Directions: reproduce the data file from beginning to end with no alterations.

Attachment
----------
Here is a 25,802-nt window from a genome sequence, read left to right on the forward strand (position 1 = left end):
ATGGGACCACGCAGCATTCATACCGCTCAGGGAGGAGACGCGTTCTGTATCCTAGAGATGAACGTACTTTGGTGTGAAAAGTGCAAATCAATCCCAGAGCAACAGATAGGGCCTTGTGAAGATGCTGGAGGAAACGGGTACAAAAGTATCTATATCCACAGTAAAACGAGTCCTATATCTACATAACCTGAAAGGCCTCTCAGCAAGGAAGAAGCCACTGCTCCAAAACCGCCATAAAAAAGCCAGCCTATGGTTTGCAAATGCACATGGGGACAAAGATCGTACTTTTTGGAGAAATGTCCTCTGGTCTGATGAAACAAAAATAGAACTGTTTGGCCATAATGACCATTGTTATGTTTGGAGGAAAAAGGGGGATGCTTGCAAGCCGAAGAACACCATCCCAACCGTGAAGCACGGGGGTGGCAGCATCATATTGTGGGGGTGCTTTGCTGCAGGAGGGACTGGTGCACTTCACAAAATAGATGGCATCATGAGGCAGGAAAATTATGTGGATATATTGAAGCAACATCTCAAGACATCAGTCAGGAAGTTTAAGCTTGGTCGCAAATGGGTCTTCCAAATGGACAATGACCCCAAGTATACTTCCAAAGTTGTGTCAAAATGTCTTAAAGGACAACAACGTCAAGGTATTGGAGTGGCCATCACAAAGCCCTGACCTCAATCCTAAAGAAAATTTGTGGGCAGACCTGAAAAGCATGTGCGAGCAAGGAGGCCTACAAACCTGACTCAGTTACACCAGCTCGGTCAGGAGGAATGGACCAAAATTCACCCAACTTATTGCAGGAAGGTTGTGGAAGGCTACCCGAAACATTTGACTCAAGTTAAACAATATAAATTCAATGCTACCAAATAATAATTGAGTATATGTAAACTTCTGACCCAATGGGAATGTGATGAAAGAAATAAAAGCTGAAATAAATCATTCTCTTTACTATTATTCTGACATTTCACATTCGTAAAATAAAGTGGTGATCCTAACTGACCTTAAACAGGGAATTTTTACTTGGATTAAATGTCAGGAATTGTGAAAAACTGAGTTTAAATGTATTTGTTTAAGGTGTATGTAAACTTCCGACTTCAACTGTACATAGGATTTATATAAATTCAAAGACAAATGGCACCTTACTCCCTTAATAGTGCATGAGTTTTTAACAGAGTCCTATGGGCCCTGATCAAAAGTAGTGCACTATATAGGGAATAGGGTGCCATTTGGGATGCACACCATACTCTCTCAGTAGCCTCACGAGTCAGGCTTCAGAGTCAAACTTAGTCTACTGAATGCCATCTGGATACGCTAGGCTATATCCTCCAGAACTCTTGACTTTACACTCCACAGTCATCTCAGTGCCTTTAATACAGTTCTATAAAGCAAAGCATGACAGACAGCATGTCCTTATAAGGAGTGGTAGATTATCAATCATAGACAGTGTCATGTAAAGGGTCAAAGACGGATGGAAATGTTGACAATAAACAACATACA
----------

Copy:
Here is a 25,802-nt window from a genome sequence, read left to right on the forward strand (position 1 = left end):
ATGGGACCACGCAGCATTCATACCGCTCAGGGAGGAGACGCGTTCTGTATCCTAGAGATGAACGTACTTTGGTGTGAAAAGTGCAAATCAATCCCAGAGCAACAGATAGGGCCTTGTGAAGATGCTGGAGGAAACGGGTACAAAAGTATCTATATCCACAGTAAAACGAGTCCTATATCTACATAACCTGAAAGGCCTCTCAGCAAGGAAGAAGCCACTGCTCCAAAACCGCCATAAAAAAGCCAGCCTATGGTTTGCAAATGCACATGGGGACAAAGATCGTACTTTTTGGAGAAATGTCCTCTGGTCTGATGAAACAAAAATAGAACTGTTTGGCCATAATGACCATTGTTATGTTTGGAGGAAAAAGGGGGATGCTTGCAAGCCGAAGAACACCATCCCAACCGTGAAGCACGGGGGTGGCAGCATCATATTGTGGGGGTGCTTTGCTGCAGGAGGGACTGGTGCACTTCACAAAATAGATGGCATCATGAGGCAGGAAAATTATGTGGATATATTGAAGCAACATCTCAAGACATCAGTCAGGAAGTTTAAGCTTGGTCGCAAATGGGTCTTCCAAATGGACAATGACCCCAAGTATACTTCCAAAGTTGTGTCAAAATGTCTTAAAGGACAACAACGTCAAGGTATTGGAGTGGCCATCACAAAGCCCTGACCTCAATCCTAAAGAAAATTTGTGGGCAGACCTGAAAAGCATGTGCGAGCAAGGAGGCCTACAAACCTGACTCAGTTACACCAGCTCGGTCAGGAGGAATGGACCAAAATTCACCCAACTTATTGCAGGAAGGTTGTGGAAGGCTACCCGAAACATTTGACTCAAGTTAAACAATATAAATTCAATGCTACCAAATAATAATTGAGTATATGTAAACTTCTGACCCAATGGGAATGTGATGAAAGAAATAAAAGCTGAAATAAATCATTCTCTTTACTATTATTCTGACATTTCACATTCGTAAAATAAAGTGGTGATCCTAACTGACCTTAAACAGGGAATTTTTACTTGGATTAAATGTCAGGAATTGTGAAAAACTGAGTTTAAATGTATTTGTTTAAGGTGTATGTAAACTTCCGACTTCAACTGTACATAGGATTTATATAAATTCAAAGACAAATGGCACCTTACTCCCTTAATAGTGCATGAGTTTTTAACAGAGTCCTATGGGCCCTGATCAAAAGTAGTGCACTATATAGGGAATAGGGTGCCATTTGGGATGCACACCATACTCTCTCAGTAGCCTCACGAGTCAGGCTTCAGAGTCAAACTTAGTCTACTGAATGCCATCTGGATACGCTAGGCTATATCCTCCAGAACTCTTGACTTTACACTCCACAGTCATCTCAGTGCCTTTAATACAGTTCTATAAAGCAAAGCATGACAGACAGCATGTCCTTATAAGGAGTGGTAGATTATCAATCATAGACAGTGTCATGTAAAGGGTCAAAGACGGATGGAAATGTTGACAATAAACAACATACA